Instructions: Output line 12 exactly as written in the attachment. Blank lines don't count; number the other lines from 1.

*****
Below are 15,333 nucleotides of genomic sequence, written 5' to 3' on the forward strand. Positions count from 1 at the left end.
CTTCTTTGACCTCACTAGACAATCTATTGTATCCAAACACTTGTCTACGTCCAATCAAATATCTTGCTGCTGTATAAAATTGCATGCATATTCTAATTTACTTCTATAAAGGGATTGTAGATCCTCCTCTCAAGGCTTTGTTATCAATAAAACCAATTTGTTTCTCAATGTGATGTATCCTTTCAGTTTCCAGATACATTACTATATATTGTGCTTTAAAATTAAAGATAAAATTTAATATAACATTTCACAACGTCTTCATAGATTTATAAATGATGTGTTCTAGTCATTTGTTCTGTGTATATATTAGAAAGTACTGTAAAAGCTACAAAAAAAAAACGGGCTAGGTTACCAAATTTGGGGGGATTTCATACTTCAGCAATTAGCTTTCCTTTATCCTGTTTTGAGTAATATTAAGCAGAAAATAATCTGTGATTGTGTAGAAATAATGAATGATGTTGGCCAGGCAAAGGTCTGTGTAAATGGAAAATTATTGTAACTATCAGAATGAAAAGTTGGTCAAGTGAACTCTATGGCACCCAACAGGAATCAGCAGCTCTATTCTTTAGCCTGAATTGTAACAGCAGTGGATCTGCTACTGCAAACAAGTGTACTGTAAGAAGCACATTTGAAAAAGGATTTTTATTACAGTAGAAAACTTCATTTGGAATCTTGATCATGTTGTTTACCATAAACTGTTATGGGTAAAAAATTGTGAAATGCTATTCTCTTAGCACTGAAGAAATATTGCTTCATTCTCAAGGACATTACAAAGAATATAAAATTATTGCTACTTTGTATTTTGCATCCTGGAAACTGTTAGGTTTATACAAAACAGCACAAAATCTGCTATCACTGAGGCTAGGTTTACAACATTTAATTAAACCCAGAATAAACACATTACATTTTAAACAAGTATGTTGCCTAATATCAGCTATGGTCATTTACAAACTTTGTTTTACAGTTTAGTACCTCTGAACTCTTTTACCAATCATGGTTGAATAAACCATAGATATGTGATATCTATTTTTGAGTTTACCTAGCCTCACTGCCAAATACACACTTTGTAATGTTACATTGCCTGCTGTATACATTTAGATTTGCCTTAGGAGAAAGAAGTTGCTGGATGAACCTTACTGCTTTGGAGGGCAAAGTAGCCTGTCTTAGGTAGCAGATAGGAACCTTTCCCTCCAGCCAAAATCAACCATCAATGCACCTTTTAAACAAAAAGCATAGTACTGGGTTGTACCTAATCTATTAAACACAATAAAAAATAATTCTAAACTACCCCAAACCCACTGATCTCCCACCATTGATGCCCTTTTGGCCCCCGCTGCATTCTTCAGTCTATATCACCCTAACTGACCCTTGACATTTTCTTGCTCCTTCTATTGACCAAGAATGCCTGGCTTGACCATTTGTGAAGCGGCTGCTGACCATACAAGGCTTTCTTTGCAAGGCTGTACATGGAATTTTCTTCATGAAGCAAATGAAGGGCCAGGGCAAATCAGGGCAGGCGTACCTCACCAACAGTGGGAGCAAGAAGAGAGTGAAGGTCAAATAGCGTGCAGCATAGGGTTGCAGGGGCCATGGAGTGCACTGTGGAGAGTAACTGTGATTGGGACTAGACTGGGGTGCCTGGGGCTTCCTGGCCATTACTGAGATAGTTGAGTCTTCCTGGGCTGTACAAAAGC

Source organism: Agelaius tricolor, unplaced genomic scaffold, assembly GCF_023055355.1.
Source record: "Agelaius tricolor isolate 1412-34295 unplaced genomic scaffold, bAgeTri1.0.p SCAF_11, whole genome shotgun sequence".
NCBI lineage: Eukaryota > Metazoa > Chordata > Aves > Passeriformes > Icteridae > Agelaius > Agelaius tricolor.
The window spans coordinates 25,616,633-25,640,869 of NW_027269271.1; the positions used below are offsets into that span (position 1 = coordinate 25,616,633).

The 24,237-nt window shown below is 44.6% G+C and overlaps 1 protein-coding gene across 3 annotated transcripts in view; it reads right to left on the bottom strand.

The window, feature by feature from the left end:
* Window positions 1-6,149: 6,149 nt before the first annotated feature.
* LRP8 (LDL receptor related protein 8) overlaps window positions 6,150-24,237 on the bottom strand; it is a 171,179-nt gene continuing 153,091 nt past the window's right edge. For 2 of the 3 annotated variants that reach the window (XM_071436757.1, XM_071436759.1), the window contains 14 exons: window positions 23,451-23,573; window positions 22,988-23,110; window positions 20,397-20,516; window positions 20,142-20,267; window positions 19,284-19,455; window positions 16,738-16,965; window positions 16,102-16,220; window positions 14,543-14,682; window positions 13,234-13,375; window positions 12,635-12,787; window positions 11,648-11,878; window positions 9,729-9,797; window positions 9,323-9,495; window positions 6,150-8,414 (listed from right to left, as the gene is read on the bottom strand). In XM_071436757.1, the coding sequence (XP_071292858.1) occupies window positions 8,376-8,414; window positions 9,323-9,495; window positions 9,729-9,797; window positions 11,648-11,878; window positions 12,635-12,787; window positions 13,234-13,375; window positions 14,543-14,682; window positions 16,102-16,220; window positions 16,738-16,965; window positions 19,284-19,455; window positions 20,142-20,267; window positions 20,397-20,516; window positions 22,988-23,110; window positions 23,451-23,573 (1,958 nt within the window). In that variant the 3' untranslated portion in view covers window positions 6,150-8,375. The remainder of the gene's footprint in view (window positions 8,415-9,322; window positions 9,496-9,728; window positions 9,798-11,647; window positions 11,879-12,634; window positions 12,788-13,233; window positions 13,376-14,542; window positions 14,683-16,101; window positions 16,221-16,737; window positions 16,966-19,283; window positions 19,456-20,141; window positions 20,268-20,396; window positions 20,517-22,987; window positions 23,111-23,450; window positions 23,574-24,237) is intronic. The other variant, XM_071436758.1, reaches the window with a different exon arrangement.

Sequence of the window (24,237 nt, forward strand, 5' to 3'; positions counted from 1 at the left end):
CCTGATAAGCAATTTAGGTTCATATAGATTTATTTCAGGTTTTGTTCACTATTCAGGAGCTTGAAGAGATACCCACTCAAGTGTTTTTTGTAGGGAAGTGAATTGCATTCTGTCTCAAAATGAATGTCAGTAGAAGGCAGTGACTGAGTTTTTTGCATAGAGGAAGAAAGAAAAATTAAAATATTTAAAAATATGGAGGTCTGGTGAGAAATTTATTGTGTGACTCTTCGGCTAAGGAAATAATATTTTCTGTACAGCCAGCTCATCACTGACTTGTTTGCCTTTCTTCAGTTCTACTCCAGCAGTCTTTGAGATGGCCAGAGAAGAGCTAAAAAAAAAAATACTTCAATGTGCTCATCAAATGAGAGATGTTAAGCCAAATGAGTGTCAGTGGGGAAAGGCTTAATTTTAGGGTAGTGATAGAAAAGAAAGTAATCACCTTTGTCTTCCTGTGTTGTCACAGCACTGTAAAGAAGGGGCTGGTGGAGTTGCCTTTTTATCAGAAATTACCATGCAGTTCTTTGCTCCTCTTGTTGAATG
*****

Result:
CCTGATAAGCAATTTAGGTTCATATAGATTTATTTCAGGTTTTGTTCACTATTCAGGAGCTTGAAGAGATACCCACTCAAGTGTTTTTTGTAGGGAAGTGAATTGCATTCTGTCTCAAAATGAATGTCAGTAGAAGGCAGTGACTGAGTTTTTTGCATAGAGGAAGAAAGAAAAATTAAAATATTTAAAAATATGGAGGTCTGGTGAGAAATTTATTGTGTGACTCTTCGGCTAAGGAAATAATATTTTCTGTACAGCCAGCTCATCACTGACTTGTTTGCCTTTCTTCAGTTCTACTCCAGCAGTCTTTGAGATGGCCAGAGAAGAGCTAAAAAAAAAAATACTTCAATGTGCTCATCAAATGAGAGATGTTAAGCCAAATGAGTGTCAGTGGGGAAAGGCTTAATTTTAGGGTAGTGATAGAAAAGAAAGTAATCACCTTTGTCTTCCTGTGTTGTCACAGCACTGTAAAGAAGGGGCTGGTGGAGTTGCCTTTTTATCAGAAATTACCATGCAGTTCTTTGCTCCTCTTGTTGAATG